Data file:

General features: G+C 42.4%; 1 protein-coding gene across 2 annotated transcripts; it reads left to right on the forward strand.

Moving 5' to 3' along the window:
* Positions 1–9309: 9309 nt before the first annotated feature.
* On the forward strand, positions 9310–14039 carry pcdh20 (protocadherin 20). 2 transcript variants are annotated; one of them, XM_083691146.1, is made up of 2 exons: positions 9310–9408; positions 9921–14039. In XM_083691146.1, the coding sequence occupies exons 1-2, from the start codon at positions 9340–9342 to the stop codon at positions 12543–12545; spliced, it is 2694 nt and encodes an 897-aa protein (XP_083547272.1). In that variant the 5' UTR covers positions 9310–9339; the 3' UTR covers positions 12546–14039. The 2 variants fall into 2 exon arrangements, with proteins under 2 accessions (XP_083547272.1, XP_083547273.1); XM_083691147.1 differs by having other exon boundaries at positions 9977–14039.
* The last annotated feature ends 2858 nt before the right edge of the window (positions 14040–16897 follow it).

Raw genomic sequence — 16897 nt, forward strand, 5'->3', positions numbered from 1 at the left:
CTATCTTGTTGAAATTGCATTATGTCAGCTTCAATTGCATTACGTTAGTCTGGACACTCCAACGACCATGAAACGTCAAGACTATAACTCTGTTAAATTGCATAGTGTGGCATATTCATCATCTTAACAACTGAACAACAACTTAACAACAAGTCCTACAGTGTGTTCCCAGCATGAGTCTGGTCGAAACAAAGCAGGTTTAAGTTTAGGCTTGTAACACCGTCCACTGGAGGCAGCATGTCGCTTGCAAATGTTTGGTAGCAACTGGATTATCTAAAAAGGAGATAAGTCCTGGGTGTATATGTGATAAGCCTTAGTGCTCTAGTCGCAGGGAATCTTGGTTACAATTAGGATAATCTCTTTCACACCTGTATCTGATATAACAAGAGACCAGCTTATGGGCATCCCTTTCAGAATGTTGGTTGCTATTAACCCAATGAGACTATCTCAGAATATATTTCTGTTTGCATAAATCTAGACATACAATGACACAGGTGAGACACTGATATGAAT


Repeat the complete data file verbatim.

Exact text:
General features: G+C 42.4%; 1 protein-coding gene across 2 annotated transcripts; it reads left to right on the forward strand.

Moving 5' to 3' along the window:
* Positions 1–9309: 9309 nt before the first annotated feature.
* On the forward strand, positions 9310–14039 carry pcdh20 (protocadherin 20). 2 transcript variants are annotated; one of them, XM_083691146.1, is made up of 2 exons: positions 9310–9408; positions 9921–14039. In XM_083691146.1, the coding sequence occupies exons 1-2, from the start codon at positions 9340–9342 to the stop codon at positions 12543–12545; spliced, it is 2694 nt and encodes an 897-aa protein (XP_083547272.1). In that variant the 5' UTR covers positions 9310–9339; the 3' UTR covers positions 12546–14039. The 2 variants fall into 2 exon arrangements, with proteins under 2 accessions (XP_083547272.1, XP_083547273.1); XM_083691147.1 differs by having other exon boundaries at positions 9977–14039.
* The last annotated feature ends 2858 nt before the right edge of the window (positions 14040–16897 follow it).

Raw genomic sequence — 16897 nt, forward strand, 5'->3', positions numbered from 1 at the left:
CTATCTTGTTGAAATTGCATTATGTCAGCTTCAATTGCATTACGTTAGTCTGGACACTCCAACGACCATGAAACGTCAAGACTATAACTCTGTTAAATTGCATAGTGTGGCATATTCATCATCTTAACAACTGAACAACAACTTAACAACAAGTCCTACAGTGTGTTCCCAGCATGAGTCTGGTCGAAACAAAGCAGGTTTAAGTTTAGGCTTGTAACACCGTCCACTGGAGGCAGCATGTCGCTTGCAAATGTTTGGTAGCAACTGGATTATCTAAAAAGGAGATAAGTCCTGGGTGTATATGTGATAAGCCTTAGTGCTCTAGTCGCAGGGAATCTTGGTTACAATTAGGATAATCTCTTTCACACCTGTATCTGATATAACAAGAGACCAGCTTATGGGCATCCCTTTCAGAATGTTGGTTGCTATTAACCCAATGAGACTATCTCAGAATATATTTCTGTTTGCATAAATCTAGACATACAATGACACAGGTGAGACACTGATATGAAT